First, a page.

A Window on Dark Age Galloway
Just outside Gatehouse of Fleet is Trusty’s Hill, the site of an ancient vitrified hillfort. This site was first recorded by the Minister of Anwoth in the Statistical Account of Scotland of 1794, who noted:
‘On the south side of this fort, there is a broad flat stone, inscribed with several waving and spiral lines...near it likewise were lately found several silver coins, one of King Edward VI; the rest of Queen Elizabeth.’
It is these carvings that make Trusty’s Hill unique in Galloway. This is because, as antiquarians subsequently discovered, these are Pictish symbols: a double disc and z-rod and a Pictish sea-beast and sword.
But without any historical records for the occupation of this fort, only archaeological investigations could answer the question - What are Pictish symbols doing at Trusty’s Hill?
The Pictish symbols at Trusty’s Hill are thought to date to sometime between 500 AD and 900 AD, when south-west Scotland was inhabited by Britons, not Picts, so archaeologists and historians have long since puzzled as to why they were carved here, so far from the Pictish heartlands of north-east Scotland.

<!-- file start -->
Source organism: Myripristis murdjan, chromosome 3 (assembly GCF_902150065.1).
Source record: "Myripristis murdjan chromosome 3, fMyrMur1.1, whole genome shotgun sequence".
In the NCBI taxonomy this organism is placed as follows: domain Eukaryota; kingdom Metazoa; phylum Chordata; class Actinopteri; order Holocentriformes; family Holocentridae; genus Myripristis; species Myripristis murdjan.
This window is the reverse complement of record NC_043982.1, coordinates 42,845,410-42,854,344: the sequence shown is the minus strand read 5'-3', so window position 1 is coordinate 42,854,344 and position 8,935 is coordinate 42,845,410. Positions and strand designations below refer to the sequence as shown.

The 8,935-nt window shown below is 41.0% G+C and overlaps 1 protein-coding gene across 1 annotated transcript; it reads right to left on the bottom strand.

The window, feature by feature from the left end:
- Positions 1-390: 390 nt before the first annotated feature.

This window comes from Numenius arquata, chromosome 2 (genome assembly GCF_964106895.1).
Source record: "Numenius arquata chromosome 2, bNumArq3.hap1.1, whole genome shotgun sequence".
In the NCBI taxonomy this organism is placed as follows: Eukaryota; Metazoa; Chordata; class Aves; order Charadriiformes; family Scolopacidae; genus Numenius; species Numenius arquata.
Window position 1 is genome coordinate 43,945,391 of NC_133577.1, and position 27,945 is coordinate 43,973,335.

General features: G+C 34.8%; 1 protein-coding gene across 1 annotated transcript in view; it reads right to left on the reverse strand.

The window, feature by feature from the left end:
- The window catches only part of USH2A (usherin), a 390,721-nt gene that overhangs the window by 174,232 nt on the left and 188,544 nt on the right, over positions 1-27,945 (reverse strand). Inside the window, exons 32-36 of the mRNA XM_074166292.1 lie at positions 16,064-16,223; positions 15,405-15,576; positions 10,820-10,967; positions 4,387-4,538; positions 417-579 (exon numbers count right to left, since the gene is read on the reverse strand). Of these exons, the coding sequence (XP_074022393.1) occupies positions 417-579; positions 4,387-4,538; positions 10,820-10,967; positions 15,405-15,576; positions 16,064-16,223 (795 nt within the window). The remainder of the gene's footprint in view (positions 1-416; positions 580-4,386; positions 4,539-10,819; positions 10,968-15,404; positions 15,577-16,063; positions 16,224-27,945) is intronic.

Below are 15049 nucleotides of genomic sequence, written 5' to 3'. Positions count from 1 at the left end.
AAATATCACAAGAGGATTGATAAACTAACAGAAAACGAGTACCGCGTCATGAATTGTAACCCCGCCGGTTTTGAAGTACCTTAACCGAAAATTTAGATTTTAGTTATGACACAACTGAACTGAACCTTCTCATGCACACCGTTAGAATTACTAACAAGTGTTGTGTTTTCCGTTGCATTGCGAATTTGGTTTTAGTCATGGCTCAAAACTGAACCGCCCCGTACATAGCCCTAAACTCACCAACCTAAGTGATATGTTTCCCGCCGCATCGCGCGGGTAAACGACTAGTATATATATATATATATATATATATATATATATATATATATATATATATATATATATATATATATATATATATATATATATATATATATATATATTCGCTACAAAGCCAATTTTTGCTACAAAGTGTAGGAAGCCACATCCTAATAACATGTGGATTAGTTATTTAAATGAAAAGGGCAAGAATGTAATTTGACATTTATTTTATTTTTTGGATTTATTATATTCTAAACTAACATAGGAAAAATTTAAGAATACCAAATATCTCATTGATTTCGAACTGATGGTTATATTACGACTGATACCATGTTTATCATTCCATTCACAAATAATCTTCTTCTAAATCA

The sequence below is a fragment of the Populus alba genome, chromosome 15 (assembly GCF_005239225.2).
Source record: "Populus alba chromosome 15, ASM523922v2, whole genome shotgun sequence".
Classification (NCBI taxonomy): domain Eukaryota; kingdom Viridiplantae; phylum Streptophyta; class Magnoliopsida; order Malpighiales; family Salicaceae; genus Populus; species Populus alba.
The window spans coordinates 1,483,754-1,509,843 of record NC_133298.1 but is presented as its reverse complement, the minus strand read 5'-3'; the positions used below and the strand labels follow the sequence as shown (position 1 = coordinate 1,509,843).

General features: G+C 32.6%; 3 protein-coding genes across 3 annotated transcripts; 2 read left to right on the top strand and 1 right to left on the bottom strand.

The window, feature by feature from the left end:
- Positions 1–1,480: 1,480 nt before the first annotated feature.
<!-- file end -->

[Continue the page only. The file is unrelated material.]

At the suggestion of the Dumfriesshire and Galloway Natural History and Antiquarian Society, the first excavation of Trusty’s Hill was directed by Charles Thomas in 1960. Charles Thomas’s excavation recovered a few artefacts such as part of a quernstone for grinding meal and a substantial amount of cattle, sheep and pig bones. However, hampered by atrocious weather and a shoe-string budget, his investigation did not recover any evidence that could explain the date of the hillfort, the status of its inhabitants or what the Pictish symbols were doing at Trusty’s Hill.
Members of the Dumfriesshire and Galloway Natural History and Antiquarian Society did not give up on the puzzle of this site. So in 2012 the Galloway Picts Project was launched, with new excavations, surveys and techniques to find out and understand the archaeological context for the Pictish carvings at Trusty’s Hill, as a way of explaining what the symbols are doing at this hillfort in Galloway.